Why Not Now?
This article was originally published on riskology.co
I like planning. In fact, I write about it quite a bit. Important as it is, though, there’s an inherent downside to planning, and it’s that there’s a distinct chance that you’ll never get around to actually doing anything.
Planning lends itself well to action in the future. If you want to do something important, you say to yourself, “This is really important. Today, I’m going to plan out how I’ll start tomorrow.”
Will you actually start tomorrow? I suppose it depends how important it really is to you.
Everyone hates to admit it, but there’s a huge gap between what we say we want and what we actually want. That’s why McDonalds makes more and more money every year by ignoring its customers’ requests for more healthy food on the menu.
No one actually wants healthy food, they just say they do. What they really want is a cheeseburger. McDonalds knows that so that’s what they keep making.
I do this all the time. I’ve been exercising three times a week for more than two years now, and, since the first week, I’ve been telling myself that I should really measure my results so I can get even fitter. Sometimes, I even plan to buy a stopwatch and create a spreadsheet “next week” so that I can get started. Of course, I never do.
The point I’m trying to make here is that it’s important to ask yourself, “Do I actually want this, or do I just want to want it?”
If you actually want something, but you’re not doing anything about it, then a plan isn’t going to help.
What you need, instead, is something you can do right now. Not something you can do next week, tomorrow, or even later today, you need something you can do right now.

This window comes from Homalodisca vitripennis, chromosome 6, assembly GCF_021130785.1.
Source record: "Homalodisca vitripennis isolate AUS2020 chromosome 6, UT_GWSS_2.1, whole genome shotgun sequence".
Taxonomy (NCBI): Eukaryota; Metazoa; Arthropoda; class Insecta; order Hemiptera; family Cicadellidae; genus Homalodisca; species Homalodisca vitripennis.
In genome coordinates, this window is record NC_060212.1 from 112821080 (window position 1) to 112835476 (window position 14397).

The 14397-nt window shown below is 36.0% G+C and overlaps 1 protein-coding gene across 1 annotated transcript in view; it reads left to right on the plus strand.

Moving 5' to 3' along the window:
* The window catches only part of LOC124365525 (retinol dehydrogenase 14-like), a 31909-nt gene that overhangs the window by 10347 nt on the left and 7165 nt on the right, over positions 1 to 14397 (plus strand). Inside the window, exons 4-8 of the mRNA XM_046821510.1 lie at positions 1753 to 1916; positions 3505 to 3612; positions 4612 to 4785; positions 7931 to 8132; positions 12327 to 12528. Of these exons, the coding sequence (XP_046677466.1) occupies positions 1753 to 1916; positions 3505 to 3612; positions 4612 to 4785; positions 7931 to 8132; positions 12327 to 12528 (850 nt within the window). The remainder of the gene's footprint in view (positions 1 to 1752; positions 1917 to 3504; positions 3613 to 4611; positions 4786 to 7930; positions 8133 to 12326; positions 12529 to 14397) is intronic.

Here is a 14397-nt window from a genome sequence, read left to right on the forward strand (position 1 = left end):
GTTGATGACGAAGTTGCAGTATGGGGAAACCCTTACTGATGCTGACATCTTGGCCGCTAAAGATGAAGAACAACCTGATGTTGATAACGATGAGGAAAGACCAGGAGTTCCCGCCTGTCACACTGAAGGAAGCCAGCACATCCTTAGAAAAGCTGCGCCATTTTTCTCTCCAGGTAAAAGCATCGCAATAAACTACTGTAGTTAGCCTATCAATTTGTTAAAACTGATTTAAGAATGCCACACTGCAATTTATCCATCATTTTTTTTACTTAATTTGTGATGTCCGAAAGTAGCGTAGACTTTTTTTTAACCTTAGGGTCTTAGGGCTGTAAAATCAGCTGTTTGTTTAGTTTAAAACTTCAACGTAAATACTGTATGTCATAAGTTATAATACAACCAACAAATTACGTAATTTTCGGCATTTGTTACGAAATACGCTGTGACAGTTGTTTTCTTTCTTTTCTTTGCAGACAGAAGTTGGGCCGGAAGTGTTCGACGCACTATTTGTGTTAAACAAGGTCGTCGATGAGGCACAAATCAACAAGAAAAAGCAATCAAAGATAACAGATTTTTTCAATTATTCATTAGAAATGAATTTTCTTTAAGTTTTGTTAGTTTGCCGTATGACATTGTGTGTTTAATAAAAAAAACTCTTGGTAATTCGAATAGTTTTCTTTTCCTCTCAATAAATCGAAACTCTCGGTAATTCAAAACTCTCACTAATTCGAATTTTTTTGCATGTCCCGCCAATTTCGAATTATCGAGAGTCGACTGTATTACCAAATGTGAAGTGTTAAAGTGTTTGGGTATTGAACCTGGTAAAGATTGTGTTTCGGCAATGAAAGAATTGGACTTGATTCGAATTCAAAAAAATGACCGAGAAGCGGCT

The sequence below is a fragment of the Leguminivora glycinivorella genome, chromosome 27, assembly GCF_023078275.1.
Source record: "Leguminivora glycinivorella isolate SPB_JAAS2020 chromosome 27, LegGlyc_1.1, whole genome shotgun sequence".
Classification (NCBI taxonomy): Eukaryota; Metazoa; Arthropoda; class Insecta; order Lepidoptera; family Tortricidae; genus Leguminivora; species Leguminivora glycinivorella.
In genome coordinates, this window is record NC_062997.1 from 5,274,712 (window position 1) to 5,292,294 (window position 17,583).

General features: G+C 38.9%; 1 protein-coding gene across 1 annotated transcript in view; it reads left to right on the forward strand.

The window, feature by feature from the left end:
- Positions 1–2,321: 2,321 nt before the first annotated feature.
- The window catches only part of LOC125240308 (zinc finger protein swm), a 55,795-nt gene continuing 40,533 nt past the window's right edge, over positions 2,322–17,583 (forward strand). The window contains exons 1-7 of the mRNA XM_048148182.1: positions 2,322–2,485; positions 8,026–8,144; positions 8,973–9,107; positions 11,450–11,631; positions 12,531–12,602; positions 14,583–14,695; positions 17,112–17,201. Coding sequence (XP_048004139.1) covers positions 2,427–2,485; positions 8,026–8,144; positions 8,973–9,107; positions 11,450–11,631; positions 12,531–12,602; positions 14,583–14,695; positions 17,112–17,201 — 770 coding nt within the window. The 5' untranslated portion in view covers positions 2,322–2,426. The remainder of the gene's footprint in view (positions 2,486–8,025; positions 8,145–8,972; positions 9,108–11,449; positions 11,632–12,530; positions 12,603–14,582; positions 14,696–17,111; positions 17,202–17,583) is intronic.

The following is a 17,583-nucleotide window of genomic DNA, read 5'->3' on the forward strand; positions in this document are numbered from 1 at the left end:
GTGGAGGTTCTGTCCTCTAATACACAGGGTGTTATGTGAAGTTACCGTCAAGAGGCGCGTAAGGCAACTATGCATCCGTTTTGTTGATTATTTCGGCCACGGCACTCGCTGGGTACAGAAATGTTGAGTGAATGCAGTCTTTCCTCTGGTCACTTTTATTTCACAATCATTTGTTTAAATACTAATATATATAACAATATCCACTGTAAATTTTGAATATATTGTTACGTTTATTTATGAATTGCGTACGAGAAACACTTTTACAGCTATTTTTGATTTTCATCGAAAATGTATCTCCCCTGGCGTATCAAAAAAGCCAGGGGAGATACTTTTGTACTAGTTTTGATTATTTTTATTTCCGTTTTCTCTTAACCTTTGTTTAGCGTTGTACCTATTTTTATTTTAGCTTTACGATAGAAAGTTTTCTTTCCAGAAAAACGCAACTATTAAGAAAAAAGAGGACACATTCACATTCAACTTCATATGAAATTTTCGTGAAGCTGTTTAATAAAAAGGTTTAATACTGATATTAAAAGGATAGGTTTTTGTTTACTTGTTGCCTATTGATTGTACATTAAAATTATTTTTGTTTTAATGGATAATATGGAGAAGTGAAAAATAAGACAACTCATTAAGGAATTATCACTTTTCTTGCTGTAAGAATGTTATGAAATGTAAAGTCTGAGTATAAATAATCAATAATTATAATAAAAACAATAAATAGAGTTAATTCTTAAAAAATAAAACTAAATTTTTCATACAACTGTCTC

Ask yourself, “Why not now?”
Why can’t you get started right away? Why do you have to wait for something else to happen? What’s so special about the date you’ve set? Why do you have to wait for someone else to do something? If you really want it, then the responsibility is on you to make it happen, isn’t it?
If you have to wait, then maybe the first step is too big. How can you break down that first step even smaller so that you can do something right now?
Got it in your head? Great. Now go do it. I’ll wait.
This applies anywhere in life and it’s especially true for your big plans — the big risks you want to take.
If you want to quit your job, but don’t have enough money, ask yourself why you’re waiting to save any. There’s all kinds of excuses to not do something, but most of them aren’t very good. Pick something from your life that costs $1 a day and cut it out. Just get the ball rolling. Here’s an idea to get you started.
If you want to start a business, what can you do to get started today? A big idea can start small. No money for a website? I started Riskology.co for less than $100 using WordPress, a premium theme, and a web hosting plan that costs $9 a month.
If you want to go on a big adventure, what’s stopping you? Afraid to leave your old life behind for a while? Why not go away for a day and see how it feels. Why not do it now? Then go away for a week. Build to up to bigger and better adventures. You’ll figure out how to do the big stuff while you’re working on the smaller things.
If you want to be a musician but don’t have an instrument, you could keep saving for the best one possible, or you could find a cheap, beat-up one on Craigslist today. Go to your local music store and hide in the back, playing the ones on display. If a salesman asks what you’re up to, tell him you’re saving up to buy it, and ask for a free lesson.
If you want to be an artist, get out a piece of paper and a pen and sketch some of the paintings or sculptures you’ll make once you have a paint set or a sculpting kit. Learn origami or take your food coloring out of the pantry and mix them together to see what colors you get.
Whatever it is you want to do that you’re not doing now, don’t spend another minute planning how you’ll get started next month, next week, or even tomorrow. Don’t take that chance. Figure out what you can do today. Figure out what you can do in the next 10 minutes to get the ball rolling.
You don’t have to be a hero. You just have to do something. Keep up that habit and the hero status will come.
How about you? What can you do with the next 10 minutes to make sure you’re doing what’s really important to you?